Wednesday, January 17th, 2018

Zalman Velvel

"Oh, by the way, I have a surprise for you," my wife informed me.
"What kind of surprise?"
"We have a new addition to our family."
Bubba was a cute little bundle with tannish brown hair, short legs, a thick round body, and soft, sensitive brown eyes. He was adopted into our family at 6 months of age, thrust upon us by our vet, Dr. S., as a birthday present for my wife.
That fact that my wife's birthday was nine months away, or three months previous, whichever way you wanted to consider it, was slightly relevant. If she didn't accept this "present", Dr. S. probably would have begged her to take Bubba, just as he unsuccessfully begged the previous seven pet owners to take him (we found out later), just as Bubba's previous owner, Billy Joe Vetters, successfully begged Dr. S. to take him.
Billy Joe Vetters was out of work and riding hard times. While he couldn't afford to take care of Bubba, he didn't want to bring him to the Humane Society either. The Humane Society would have put Bubba to sleep if he wasn't adopted quickly.
Bubba contained at least five different breeds, not a good character trait for adoption. He had the face of a blood hound, the jaws of a pit bull, the ears of a spaniel, the body of a German Shepherd, and the legs of a dachshund. To watch Bubba run was like seeing a big hot dog wiggle and wobble on top of churning little legs.
"What kind of name is Bubba?" I asked my wife.
"It's a down home, good ol' boy, all-American, red-neck name," she said, petting him.
Bubba never spent a day inside our house, nor a day tied up or restrained on a leash. He was a low maintenance, easy going, outside dog, who preferred the company of our horses. He slept in the pasture with them, and chased after their tails when they got frisky. He didn't wander or stray – there was enough life around him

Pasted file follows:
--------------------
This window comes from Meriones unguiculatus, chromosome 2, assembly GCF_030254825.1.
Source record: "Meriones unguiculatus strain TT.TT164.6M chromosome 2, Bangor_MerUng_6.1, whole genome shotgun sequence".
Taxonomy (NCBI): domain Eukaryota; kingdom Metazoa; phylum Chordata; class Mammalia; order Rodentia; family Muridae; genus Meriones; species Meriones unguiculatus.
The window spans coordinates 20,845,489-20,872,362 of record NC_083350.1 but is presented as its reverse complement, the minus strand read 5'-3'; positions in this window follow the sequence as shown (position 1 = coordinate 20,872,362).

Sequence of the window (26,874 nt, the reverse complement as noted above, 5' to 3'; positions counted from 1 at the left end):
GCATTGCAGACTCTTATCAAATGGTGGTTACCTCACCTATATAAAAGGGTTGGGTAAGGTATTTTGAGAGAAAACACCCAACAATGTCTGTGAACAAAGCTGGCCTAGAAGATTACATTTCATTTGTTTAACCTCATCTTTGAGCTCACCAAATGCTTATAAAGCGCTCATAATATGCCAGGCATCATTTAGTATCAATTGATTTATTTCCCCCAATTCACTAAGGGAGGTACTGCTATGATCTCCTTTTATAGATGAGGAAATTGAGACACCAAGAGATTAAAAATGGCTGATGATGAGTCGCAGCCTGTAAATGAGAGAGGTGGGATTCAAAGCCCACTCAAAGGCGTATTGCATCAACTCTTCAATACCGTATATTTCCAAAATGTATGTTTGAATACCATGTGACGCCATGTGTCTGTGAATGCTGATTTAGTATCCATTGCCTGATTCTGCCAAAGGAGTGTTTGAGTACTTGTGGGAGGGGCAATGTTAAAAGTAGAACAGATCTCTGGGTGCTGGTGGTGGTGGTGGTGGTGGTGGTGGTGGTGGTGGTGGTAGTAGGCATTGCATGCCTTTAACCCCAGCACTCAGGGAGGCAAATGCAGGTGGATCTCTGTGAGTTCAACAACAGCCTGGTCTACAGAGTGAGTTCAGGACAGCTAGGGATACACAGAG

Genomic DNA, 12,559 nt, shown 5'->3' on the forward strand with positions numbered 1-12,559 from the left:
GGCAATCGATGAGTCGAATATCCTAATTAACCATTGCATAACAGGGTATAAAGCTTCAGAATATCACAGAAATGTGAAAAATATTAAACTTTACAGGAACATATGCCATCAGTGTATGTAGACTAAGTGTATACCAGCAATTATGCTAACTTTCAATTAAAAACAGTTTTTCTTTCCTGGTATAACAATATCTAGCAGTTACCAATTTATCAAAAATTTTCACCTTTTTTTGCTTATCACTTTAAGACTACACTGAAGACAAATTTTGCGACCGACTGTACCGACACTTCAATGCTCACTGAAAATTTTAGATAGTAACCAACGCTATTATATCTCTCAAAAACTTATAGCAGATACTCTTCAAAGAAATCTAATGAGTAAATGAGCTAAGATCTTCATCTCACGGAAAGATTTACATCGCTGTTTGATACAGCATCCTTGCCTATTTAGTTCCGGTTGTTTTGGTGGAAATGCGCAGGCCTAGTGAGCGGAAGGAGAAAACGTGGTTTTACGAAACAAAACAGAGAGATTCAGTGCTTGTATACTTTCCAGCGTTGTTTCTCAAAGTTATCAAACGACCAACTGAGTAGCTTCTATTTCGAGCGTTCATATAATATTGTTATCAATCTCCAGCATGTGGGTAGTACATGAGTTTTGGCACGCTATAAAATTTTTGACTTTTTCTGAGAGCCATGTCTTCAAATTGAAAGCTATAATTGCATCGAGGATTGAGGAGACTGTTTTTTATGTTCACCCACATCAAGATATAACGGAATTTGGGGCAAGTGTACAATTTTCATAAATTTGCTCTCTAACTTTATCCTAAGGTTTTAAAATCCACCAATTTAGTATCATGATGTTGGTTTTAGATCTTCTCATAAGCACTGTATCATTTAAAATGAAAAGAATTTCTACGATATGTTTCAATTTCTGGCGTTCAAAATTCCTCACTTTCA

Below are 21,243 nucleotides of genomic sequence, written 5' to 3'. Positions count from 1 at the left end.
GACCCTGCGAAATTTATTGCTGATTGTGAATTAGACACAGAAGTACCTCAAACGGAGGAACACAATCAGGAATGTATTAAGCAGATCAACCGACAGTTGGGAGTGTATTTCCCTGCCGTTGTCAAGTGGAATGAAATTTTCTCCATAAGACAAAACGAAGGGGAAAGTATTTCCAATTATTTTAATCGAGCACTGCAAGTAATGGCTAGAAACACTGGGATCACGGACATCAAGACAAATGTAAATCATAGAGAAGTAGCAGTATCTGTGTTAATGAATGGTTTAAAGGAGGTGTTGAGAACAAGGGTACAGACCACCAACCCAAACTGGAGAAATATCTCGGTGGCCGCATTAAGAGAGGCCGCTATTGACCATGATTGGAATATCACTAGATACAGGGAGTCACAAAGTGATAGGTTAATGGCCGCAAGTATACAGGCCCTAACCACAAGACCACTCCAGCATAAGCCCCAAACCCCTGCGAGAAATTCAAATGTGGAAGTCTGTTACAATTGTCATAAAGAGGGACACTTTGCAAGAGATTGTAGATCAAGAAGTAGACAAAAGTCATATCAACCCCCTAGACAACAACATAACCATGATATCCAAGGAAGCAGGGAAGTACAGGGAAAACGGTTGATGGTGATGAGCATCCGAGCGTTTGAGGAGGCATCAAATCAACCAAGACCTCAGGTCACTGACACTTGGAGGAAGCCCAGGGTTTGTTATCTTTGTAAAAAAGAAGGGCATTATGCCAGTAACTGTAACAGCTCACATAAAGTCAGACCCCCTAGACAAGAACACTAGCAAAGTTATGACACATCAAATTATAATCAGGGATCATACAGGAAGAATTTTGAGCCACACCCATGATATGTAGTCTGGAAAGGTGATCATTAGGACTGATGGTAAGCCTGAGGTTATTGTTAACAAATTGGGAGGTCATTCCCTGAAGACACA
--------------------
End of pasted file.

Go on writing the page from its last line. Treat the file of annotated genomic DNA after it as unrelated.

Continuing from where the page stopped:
Whenever I got lonesome for a dog, I stepped outside and called:
One call was enough. There would be a stirring somewhere, perhaps from the tall grass in the horse pasture, or from under the shed, or out in the barn, or under one of the cars. I would hear the metallic clanking of the tags on his collar, as he shook the sleep from his body, and then Bubba would come running on his little legs.
He would sit in front of me and wait. I would pet his head and call him "Goopy", because he had this big, goopy, laid-back smile on his face. Then he would lie down on his back and plead with me to rub his belly. This would be our ritual if I had no snack or treat for him.
I'm not sure if the belly rub, or a doggy bag from Outback Steakhouse was his preference, because Bubba had a great passion for eating – he might have been a mutt, but he was a thoroughbred glutton.
Each morning, after he licked his food bowl clean, he finished what the cats left behind in theirs, then moseyed over to the ducks and nudged them out of the way from their feed. If he was further inclined, he might lick up the horse feed that spilled over the sides of their buckets.
If he was still hungry, which he usually was, he went across the road to the new subdivision where houses were being built. There, the carpenters and electricians to fed him scraps and leftovers from their lunches.
Because of his passion for food, Bubba tended toward the chubby side of the canine spectrum. He wasn't fat, just kinda chunky. There was no reason to be concerned over his extra bulk because he was quite strong and healthy.

While Bubba's eating habits were legendary, his drinking ritual was pure country …


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